The fines come after Chinese authorities closed a loophole in November 2020 that allowed internet giants to indulge in a frenzied business for years without needing approval from the anti-monopoly regulator. Tencent now has to go through the cumbersome China merger approval process when investing money in larger startups if it gets a little control in the process.

The new rules mean Tencent has had to reduce the level of leverage it can take when investing in startups to avoid problems, according to two people familiar with its trading strategy.

“The size of the stake doesn’t matter. The principle is that if you can influence the target’s key business decisions, you’re in control, ”said Scott Yu, an attorney who trained China’s tech giants on antitrust compliance.

“In the past, large tech companies could apply for a seat on the board and seek unanimous board approval for key issues such as investment plans, annual budgets or the appointment of new executives, but now that could change.”

Yu noted that target startups must also have Rmb400m in annual sales in China to meet the filing threshold. Data from ITjuzi shows that Tencent increased its early-stage investment share last year over the previous year.

In an official statement, Tencent denied that there had been any change in its investment strategy, simply saying its goal was to invest in companies in their early stages. “Tencent regularly reviews its investment portfolio and considers various options that are beneficial to itself and its subsidiaries,” he added.

$ Billion bar chart showing Tencent's most valuable holdings in Asian technology

While navigating a dark regulatory landscape at home, Tencent is expanding overseas, with 44 deals concluded last year, up from 17 a year earlier, in industries such as gaming, e-commerce, healthcare and fintech.

Tencent is aggressively hiring in Singapore to ride the tech wave of Southeast Asia. Its largest shareholder, Prosus, just raised $ 5.25 billion of new debt last week for purposes “including acquisitions and investments,” according to a company statement and documents seen by the FT. In the past few weeks, Tencent has increased its stake in Finnish mobile gaming company Supercell and invested in Monzo, the UK’s online bank.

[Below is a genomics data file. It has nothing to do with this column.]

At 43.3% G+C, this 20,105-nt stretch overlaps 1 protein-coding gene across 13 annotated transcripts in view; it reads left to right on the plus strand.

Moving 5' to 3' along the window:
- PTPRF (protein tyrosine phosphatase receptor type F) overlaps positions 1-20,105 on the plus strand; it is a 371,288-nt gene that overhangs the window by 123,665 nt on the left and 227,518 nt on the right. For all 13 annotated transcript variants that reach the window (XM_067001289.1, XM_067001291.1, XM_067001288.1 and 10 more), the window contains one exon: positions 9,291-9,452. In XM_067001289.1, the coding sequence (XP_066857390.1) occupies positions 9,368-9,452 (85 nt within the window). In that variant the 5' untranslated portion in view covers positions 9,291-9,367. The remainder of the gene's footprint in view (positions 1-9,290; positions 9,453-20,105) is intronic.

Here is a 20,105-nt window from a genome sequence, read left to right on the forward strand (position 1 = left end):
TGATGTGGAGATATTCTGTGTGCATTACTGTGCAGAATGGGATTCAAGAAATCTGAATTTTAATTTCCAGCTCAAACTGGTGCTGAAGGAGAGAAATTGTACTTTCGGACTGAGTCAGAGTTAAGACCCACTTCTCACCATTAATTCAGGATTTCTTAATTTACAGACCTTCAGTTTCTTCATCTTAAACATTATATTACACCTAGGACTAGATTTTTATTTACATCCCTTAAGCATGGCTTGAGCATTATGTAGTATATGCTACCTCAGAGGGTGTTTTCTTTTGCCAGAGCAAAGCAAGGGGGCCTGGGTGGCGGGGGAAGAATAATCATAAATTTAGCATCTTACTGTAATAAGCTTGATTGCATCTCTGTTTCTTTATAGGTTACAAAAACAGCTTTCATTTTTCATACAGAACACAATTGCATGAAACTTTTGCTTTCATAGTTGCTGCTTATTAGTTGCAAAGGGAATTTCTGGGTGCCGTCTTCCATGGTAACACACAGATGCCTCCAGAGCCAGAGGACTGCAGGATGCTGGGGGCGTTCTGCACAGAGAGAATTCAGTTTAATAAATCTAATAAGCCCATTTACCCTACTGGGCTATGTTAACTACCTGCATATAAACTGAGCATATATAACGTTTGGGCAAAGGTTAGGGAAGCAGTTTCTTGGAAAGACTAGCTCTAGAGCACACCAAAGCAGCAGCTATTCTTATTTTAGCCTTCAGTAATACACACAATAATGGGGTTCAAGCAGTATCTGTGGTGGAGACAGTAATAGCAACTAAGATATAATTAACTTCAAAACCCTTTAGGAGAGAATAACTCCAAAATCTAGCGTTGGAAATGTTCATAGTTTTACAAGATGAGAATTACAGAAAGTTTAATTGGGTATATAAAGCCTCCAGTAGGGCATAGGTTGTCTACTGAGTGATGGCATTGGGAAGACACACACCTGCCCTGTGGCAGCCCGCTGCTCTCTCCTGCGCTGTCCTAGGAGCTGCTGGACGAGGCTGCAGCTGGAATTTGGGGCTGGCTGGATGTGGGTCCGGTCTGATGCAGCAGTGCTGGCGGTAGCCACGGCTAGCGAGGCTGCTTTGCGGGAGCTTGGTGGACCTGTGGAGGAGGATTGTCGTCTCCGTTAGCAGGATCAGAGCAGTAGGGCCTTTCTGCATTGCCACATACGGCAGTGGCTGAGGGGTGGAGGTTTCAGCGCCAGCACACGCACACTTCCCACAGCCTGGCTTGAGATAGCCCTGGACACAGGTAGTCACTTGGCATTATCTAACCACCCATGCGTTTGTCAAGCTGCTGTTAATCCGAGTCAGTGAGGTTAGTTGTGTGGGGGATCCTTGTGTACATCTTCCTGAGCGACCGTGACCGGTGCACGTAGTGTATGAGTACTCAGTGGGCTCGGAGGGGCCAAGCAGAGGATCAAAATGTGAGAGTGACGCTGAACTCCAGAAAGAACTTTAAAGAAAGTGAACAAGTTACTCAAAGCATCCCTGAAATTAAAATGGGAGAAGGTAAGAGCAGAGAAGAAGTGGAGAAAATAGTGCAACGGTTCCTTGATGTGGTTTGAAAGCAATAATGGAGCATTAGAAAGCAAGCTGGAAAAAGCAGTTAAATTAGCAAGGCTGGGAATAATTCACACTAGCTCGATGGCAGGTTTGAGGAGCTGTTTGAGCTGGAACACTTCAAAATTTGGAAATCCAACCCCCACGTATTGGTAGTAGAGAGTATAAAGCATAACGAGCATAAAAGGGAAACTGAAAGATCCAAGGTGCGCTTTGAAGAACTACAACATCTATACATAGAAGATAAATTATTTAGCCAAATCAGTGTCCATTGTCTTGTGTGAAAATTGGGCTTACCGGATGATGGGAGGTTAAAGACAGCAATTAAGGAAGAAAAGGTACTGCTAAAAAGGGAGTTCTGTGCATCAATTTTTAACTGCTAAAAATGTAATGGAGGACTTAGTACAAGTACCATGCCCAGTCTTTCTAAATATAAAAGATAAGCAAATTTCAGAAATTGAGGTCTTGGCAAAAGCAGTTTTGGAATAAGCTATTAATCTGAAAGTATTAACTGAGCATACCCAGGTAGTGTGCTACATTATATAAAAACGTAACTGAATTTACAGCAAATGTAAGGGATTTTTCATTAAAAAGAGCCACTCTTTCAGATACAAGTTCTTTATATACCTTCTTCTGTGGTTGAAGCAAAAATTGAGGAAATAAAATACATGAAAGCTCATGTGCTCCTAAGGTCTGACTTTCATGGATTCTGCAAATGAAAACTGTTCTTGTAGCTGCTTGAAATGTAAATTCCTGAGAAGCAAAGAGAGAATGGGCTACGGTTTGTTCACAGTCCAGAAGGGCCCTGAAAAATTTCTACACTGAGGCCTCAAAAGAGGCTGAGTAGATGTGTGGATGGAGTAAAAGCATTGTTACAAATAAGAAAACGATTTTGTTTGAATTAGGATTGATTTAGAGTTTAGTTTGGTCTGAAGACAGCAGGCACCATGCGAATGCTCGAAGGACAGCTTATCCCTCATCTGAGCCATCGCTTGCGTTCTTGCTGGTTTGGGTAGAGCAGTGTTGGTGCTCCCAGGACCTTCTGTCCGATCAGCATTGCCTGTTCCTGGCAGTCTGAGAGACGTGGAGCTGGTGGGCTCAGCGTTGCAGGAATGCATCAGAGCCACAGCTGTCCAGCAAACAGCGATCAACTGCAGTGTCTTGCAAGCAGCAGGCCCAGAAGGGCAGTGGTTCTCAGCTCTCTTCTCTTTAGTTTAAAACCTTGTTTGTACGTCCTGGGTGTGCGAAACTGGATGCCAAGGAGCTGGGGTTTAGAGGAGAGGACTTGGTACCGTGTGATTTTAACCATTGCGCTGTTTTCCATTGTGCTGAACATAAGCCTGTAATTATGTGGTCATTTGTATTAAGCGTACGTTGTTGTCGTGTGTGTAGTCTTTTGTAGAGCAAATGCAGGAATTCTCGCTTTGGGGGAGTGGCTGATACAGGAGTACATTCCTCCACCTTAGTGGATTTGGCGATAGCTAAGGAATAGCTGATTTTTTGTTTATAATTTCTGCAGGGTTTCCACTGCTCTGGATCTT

“Regulators have made it very clear that they don’t want to see anti-competitive behavior. . .[like]devouring every gaming company, “said Wong Kok Hoi, chief investment officer of APS Asset Management.” Now they have no choice but to go international. “

But being a Chinese company could hinder its international campaign. India has blocked WeChat and Tencent’s other successful apps and games in the country in recent years.

This year, Tencent abruptly announced that it would sell a small amount of shares and give up voting rights in Sea Ltd after its stake in the company started causing controversy in India.

Sea Shopee’s online marketplace was just starting to take hold in the country when a noisy nationalist trade association and Prashant Umrao, a lawyer aligned with India’s Bharatiya Janata party, accused the company of being an agent of the Chinese tech company. The plan will reduce Tencent’s voting power in Sea from around 23% to less than 10% and will nullify a voting deal Tencent had with Sea’s founder.

Whatever the next target of the Beijing crackdown, where Tencent invests is no longer a private affair, with one person close to the company saying it now considers the public aspect of any investment along with its regulatory impact.

“The market regulator knows intimately how many investments each of these tech giants have made,” said a senior Chinese venture capitalist. “An official listed the numbers for each company for me. They are watching closely ”.

Additional reporting by Nian Liu, Emma Zhou and Robert Smith